Cognitive impairment has been well documented in bipolar disorder. However, specific aspects of cognition such as emotional memory have not been examined.
To investigate episodic emotional memory in bipolar disorder, as indicated by performance on an amygdala-related cognitive task.
Twenty euthymic patients with bipolar disorder and 20 matched controls were recruited. Participants were shown a slide show of an emotionally neutral story, or a closely matched emotionally arousing story. One week later, participants were assessed on a memory-recall test.
In contrast with the pattern observed in controls, patients with bipolar disorder had no enhancement of memory for the emotional content of the story (F=14.7, d.f.=1,36, P<0.001). The subjective perception of the emotional impact of the emotional condition was significantly different from that of the neutral condition in controls but not in people with bipolar disorder.
Our data suggest that the physiological pattern of enhanced memory retrieval for emotionally bound information is blunted in bipolar disorder.
Cognitive impairment has been associated with significant deficits in social and occupational functioning in bipolar disorder.1,2 A recent meta-analysis indicated that euthymic patients with bipolar disorder when compared with healthy controls showed deficits in executive function, verbal and nonverbal episodic memory as well as in sustained attention.3 However, specific aspects of cognitive function such as emotional memory have not been examined in people with bipolar disorder. There is evidence that memory for emotionally charged events may require specific neuro-anatomical circuitries that include the amygdala. Previous studies have shown increased activity of amygdala in people with bipolar disorder. Given this, individuals with bipolar disorder would be expected to have enhanced perception of emotional stimuli and, as a consequence, enhanced memory for emotional content. Therefore, we investigated emotional memory using a well-validated amygdala-related cognitive task.4
Twenty consecutive consenting stable euthymic patients with bipolar I or II disorder who met DSM–IV full remission criteria were recruited from the Bipolar Disorders Program of the University Hospital at the Federal University, Porto Alegre, Brazil. Participants were interviewed with the Structured Clinical Interview for DSM–IV Axis I Disorders (SCID).5 Participants were referred by their psychiatrist when euthymic for at least a month, and remission was confirmed by clinical interview and life charting. Those using regular β-blockers, benzodiazepines or stimulants were excluded. Occasional use of benzodiazepines was allowed (maximum 4 mg lorazepam per week or equivalent), but all participants were asked to stop taking these medications at least 24 h before the memory task was performed. None of the participants had significant concomitant medical illnesses or a history of substance misuse. The participants were matched for gender, age and schooling years with 20 healthy controls. Healthy controls were screened using the SCID (non-patient version). Those with current psychiatric morbidity or lifetime mood disorders were excluded. We also excluded people who were using psychotropic medication, those with a previous history of psychological/psychiatric treatments, family history of mental illness, drug misuse and major health problems.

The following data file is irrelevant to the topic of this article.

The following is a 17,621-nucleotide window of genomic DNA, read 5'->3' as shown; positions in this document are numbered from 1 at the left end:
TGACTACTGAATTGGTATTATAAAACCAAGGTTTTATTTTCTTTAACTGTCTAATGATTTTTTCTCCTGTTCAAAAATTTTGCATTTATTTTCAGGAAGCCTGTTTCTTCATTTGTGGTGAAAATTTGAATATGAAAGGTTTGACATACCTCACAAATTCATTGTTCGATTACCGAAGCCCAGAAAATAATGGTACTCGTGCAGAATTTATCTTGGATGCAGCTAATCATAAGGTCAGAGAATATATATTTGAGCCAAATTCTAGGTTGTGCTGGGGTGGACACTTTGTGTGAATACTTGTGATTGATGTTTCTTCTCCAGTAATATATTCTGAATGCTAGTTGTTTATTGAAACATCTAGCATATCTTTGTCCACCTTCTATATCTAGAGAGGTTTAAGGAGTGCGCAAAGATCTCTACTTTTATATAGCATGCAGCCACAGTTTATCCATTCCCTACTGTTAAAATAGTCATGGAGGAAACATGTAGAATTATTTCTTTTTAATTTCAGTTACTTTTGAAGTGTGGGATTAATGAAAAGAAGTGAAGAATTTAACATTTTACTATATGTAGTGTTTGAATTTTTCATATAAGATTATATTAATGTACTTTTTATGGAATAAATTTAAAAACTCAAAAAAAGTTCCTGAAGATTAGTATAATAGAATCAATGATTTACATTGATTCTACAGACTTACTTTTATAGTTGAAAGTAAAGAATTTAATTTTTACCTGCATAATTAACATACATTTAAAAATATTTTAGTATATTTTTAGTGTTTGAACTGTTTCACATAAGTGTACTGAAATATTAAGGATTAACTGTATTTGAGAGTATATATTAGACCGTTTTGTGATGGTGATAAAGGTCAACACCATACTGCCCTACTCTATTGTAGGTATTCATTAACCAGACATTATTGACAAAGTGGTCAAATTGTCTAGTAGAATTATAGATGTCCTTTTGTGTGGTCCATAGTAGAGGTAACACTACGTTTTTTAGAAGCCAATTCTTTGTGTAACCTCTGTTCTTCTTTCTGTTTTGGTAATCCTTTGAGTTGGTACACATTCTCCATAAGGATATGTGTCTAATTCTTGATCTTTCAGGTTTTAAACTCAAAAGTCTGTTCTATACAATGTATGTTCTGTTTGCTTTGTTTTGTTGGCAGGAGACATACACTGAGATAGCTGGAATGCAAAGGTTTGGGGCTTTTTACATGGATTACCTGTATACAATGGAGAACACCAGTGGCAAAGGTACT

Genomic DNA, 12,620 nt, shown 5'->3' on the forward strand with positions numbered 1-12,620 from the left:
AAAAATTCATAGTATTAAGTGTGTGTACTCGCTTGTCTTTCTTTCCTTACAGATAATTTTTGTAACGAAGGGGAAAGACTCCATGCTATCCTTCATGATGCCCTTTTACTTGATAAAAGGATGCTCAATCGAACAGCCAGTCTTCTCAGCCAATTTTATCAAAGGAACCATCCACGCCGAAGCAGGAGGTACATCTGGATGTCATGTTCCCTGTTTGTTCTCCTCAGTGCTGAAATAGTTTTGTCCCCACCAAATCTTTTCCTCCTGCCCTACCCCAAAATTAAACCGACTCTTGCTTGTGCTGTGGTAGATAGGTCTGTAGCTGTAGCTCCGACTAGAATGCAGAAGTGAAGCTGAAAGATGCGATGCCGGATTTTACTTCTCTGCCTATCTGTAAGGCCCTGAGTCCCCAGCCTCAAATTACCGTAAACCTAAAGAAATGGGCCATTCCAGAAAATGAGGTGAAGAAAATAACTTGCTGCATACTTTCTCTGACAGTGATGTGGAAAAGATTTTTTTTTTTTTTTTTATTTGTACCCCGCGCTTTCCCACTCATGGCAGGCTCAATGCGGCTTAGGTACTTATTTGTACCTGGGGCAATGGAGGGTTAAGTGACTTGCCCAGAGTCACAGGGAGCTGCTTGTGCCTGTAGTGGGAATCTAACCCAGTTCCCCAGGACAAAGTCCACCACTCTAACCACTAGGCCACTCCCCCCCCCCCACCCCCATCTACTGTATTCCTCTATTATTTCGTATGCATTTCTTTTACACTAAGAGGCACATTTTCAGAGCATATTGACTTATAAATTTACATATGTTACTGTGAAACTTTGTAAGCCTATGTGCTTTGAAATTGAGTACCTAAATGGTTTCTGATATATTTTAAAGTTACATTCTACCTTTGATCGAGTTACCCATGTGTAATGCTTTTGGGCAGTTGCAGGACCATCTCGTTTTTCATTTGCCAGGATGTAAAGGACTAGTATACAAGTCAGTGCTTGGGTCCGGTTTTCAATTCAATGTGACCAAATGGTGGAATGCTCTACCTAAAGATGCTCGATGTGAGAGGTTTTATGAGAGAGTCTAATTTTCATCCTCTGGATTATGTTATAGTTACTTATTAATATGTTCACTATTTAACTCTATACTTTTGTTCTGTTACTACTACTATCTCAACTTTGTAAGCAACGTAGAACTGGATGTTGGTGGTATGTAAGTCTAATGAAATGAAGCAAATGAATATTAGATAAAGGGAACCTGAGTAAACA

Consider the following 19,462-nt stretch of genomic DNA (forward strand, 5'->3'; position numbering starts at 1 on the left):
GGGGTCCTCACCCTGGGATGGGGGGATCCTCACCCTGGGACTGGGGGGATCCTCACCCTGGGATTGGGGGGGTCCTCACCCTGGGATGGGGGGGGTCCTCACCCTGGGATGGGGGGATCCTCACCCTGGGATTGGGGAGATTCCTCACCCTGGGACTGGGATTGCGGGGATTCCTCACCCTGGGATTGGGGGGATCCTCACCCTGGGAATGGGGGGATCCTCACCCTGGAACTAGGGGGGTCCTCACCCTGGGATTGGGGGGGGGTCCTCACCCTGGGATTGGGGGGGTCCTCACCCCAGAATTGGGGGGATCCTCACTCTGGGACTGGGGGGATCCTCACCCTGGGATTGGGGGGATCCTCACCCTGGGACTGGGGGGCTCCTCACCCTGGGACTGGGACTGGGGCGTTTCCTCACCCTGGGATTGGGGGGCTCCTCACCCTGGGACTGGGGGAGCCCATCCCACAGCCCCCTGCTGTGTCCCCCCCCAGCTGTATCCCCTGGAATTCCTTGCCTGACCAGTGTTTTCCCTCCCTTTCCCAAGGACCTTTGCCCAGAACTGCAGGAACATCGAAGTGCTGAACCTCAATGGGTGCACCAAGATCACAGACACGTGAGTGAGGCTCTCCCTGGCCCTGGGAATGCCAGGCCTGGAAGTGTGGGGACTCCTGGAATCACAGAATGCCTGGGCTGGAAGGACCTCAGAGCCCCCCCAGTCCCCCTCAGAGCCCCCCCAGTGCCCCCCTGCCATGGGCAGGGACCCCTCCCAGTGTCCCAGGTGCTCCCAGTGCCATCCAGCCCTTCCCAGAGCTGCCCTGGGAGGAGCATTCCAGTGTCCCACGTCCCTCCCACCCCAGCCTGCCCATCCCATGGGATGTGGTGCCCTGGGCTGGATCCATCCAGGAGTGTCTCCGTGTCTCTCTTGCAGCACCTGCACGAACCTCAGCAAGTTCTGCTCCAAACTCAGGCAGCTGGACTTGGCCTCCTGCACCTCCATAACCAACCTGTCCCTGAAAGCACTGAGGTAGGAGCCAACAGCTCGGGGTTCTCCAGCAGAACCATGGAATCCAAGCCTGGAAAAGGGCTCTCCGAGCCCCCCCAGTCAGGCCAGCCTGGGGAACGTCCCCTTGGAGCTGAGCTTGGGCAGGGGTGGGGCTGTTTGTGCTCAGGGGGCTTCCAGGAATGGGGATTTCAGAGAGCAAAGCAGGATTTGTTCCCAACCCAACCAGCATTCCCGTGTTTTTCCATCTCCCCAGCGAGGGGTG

We used the Heuer & Heisenberg test modified by Cahill & McGaugh4 and others6,8 to assess emotional memory. Participants with bipolar disorder were randomly assigned to be exposed to a neutral story (n=10) or a closely matched but more emotionally arousing story (n=10). The controls were assigned to the same version of the story as their matched patients. This assignment resulted in four groups: patient neutral or patient emotional, control neutral or control emotional. All procedures for the memory test were the same as previously described.4,6,7 All participants were given an individual explanation about study objectives and informed consent was obtained. The University Hospital Ethics Committee approved the protocol. The text with the explanation about the study was the same as that used by Cahill & McGaugh4 and others6,8 and it was read to individuals in order to ensure that all participants were informed in the same manner. Participants were told that the story they would watch might be emotionally arousing and that they would be recalled for another assessment a week later.
The stories were presented individually as a narrated slide show (comprising 11 slides, lasting a total of about 10 min), that could be neutral or emotional. Both stories were separable into three phases: the first phase including slides 1–4, the second phase including slides 5–8, and the final phase including slides 9–11. The emotional and neutral stories differed primarily in slides 5–8, when the emotional elements were introduced in the emotional story, which will be referred to from here on as phase 2. In the neutral version, no emotional element was introduced; the content was neutral across the three phases. Because the visual elements used in both stories were identical, differences in retention cannot be attributed to intrinsic differences in the visual elements. In both stories, a mother takes her young son to visit his father at the hospital where he works. In the neutral version, the son watches the staff conduct a practice disaster drill. In the emotional version, the boy is severely hurt in a car accident.